Home > Insights > The importance of evidence
9 January, 2015

At a recent Boult Wade Tennant round table event for clients, the importance of evidence and the issues surrounding it were discussed.

The need to submit evidence in trade mark proceedings is often perceived as a time consuming and costly exercise. We aimed to tackle this head on and demonstrate the steps which could be taken to smooth the process and make it a less stressful experience, if not enjoyable, for all.

Why collect evidence?
Evidence is required primarily to demonstrate use of a trade mark – for example to prove reputation, to defend the registration against a non-use attack or to show that the mark has acquired distinctiveness in order to secure a registration.

Less well known areas where evidence can be useful include in support of arguments that the goods are similar or that a likelihood of confusion exists. Arguing that goods / services are similar is often straightforward and “obvious”. However, with more specialist areas we often need to educate the hearing officer. On the face of it, the goods / services may appear different but within a particular sector there might be good reasons why they are in fact similar; and it is here that evidence is useful to demonstrate this and reinforce our case.

Good storage of evidence results in easy recovery, both in terms of getting it to us quickly, key when we will often be working to a deadline – sometimes only two months, but also in terms of searching the database of evidence for relevant material. Often it will be more than one part of a business that needs to be involved in the collection of material – accounts, marketing, IT and legal, to name but a few, will be involved as different documents are likely to be spread around different departments.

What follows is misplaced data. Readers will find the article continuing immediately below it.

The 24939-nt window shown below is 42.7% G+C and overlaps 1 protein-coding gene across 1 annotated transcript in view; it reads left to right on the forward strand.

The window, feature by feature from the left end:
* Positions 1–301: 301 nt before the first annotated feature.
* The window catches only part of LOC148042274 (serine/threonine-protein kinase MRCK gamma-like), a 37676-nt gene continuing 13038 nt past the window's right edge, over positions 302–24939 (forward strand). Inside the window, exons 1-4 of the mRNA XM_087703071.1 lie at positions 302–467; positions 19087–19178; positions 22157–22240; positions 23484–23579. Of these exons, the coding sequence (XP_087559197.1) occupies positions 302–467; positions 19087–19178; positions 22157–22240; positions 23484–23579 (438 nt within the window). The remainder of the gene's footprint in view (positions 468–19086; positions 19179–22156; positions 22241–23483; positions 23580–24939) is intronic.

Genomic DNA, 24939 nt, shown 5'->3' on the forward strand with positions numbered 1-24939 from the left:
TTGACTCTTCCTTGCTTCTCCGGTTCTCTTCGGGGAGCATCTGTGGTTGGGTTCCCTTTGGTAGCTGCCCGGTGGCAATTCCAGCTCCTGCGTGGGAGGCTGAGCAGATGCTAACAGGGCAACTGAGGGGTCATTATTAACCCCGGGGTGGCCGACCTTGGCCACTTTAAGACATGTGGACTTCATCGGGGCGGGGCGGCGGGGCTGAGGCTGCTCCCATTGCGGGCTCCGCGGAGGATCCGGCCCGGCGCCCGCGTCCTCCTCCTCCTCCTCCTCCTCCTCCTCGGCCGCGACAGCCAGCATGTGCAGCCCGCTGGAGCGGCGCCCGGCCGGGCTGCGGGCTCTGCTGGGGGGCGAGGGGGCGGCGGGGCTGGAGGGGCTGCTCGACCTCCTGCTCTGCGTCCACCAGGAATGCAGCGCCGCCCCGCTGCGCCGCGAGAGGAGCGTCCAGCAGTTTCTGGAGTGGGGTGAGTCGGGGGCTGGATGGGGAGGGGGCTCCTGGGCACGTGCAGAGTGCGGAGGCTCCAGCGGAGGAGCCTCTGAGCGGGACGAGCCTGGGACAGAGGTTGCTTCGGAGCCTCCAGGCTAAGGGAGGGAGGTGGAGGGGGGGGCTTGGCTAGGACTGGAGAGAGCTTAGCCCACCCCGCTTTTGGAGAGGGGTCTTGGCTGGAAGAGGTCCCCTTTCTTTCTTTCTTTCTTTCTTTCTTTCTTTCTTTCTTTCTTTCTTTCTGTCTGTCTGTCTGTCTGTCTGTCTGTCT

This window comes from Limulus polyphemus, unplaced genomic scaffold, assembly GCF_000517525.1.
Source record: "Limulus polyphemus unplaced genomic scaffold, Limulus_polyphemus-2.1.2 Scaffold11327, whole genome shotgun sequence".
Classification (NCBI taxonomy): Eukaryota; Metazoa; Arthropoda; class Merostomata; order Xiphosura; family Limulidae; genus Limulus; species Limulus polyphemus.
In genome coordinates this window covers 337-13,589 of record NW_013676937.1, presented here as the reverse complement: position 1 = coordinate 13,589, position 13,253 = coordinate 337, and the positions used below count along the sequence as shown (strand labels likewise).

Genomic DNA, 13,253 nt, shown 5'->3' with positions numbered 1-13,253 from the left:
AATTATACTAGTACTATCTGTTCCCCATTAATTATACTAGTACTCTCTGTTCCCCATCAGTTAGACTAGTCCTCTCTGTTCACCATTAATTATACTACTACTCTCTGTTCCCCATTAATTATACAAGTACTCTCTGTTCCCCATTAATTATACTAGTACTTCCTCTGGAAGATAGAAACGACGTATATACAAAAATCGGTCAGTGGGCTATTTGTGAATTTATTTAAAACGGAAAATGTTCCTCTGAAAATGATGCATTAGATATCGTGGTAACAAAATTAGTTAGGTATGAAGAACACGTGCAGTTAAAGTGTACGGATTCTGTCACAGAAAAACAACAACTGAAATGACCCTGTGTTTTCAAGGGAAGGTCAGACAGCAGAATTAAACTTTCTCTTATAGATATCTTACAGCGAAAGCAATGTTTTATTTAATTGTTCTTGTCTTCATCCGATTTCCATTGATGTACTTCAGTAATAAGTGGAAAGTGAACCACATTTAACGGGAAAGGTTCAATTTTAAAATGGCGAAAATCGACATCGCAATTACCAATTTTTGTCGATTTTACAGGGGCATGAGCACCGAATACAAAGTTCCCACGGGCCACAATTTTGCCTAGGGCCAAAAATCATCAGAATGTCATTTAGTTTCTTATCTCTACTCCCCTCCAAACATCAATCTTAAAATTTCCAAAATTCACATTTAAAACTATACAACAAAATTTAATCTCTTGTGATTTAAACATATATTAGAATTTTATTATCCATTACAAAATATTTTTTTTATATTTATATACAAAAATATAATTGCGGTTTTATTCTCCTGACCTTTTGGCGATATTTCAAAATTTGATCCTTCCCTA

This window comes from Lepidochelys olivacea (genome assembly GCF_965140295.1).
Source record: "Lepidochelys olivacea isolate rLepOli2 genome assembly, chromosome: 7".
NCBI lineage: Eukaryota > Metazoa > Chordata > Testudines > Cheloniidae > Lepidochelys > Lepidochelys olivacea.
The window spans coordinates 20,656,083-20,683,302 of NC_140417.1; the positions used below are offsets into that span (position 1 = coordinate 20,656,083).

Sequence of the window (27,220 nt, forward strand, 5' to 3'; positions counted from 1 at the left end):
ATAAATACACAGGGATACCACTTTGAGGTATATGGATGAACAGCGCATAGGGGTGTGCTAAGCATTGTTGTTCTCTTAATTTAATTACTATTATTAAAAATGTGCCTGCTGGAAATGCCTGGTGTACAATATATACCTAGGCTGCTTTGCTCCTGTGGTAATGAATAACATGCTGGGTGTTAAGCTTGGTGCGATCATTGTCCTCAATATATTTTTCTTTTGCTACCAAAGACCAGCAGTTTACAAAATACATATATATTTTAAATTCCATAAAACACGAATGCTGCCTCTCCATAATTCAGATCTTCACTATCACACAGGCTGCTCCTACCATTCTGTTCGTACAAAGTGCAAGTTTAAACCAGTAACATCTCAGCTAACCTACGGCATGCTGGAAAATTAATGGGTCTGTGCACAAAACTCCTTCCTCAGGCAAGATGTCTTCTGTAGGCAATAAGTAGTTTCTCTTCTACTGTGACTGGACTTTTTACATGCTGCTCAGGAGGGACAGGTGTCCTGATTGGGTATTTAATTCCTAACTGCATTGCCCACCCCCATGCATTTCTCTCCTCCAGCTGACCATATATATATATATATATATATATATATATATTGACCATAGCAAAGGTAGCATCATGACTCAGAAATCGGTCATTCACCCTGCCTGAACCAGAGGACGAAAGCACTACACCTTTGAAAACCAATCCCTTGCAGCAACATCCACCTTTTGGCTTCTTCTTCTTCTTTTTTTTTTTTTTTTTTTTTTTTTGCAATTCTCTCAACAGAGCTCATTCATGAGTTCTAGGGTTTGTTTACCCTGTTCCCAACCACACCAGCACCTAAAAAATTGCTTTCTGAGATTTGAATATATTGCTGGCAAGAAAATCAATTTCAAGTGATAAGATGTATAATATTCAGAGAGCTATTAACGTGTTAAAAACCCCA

Educating the various teams on a firm-wide basis is key to ensuring that evidence is collected efficiently and can be centralised. Quite often information might be deleted if deemed to be no longer needed, following the end of a marketing campaign for example, even though this is excellent material for submission to a registry. The more people are aware of what is required and of a centralised store, the easier it is.

This wide awareness also helps prevent knowledge gaps if someone were to leave, removing the stress which can result from having to pick up and run an evidence request without previous knowledge. Even knowing where everything is stored is a good start; it is surprising how often we find that only one or two people will know where to find relevant material.

What is needed?
The mantra “less is more” often holds true. No-one at the registry wants to read boxes of evidence when a few invoices might have sufficed. Keeping the examiner onside is an important ancillary consideration.

To best understand what is needed it is often a good idea to conceptualise the evidence gathering exercise as attempting to tell a story – the story of a trade mark. In order to do so effectively we need to be able to show its history and use and set this into context – particularly where we are attempting to demonstrate reputation.

Evidence such as invoices showing sales under the mark, brochures showing goods bearing the mark for sale or providing information on the services on offer and images of the mark on the products are all traditional pieces of data which are highly valued by us and registries.

When backed up with company reports, marketing data and sales figures this all builds into a bigger picture. Any third party corroboration – such as reviews and comments, statistics on website usage etc. are a useful independent method of establishing use and are highly regarded by the registries.

This is of course an ideal world list and we appreciate that not all will be available. A good place to start will be the annual report and invoices / catalogues as these are commonly available – just remember to keep them over a spread of a number of years to ensure there is enough data to rely on.

Finally, in the UK this will need to be tied together with a witness statement made by someone with the relevant knowledge – and this may well need to be several people if no one person has oversight. This is important, especially at the UKIPO, as cross examination is a possibility and there is the ever present prospect of facing down a QC!

Until next time
This discussion was part of our regular events programme. Should you be interested in being included on the invite list please contact your usual trade mark advisor.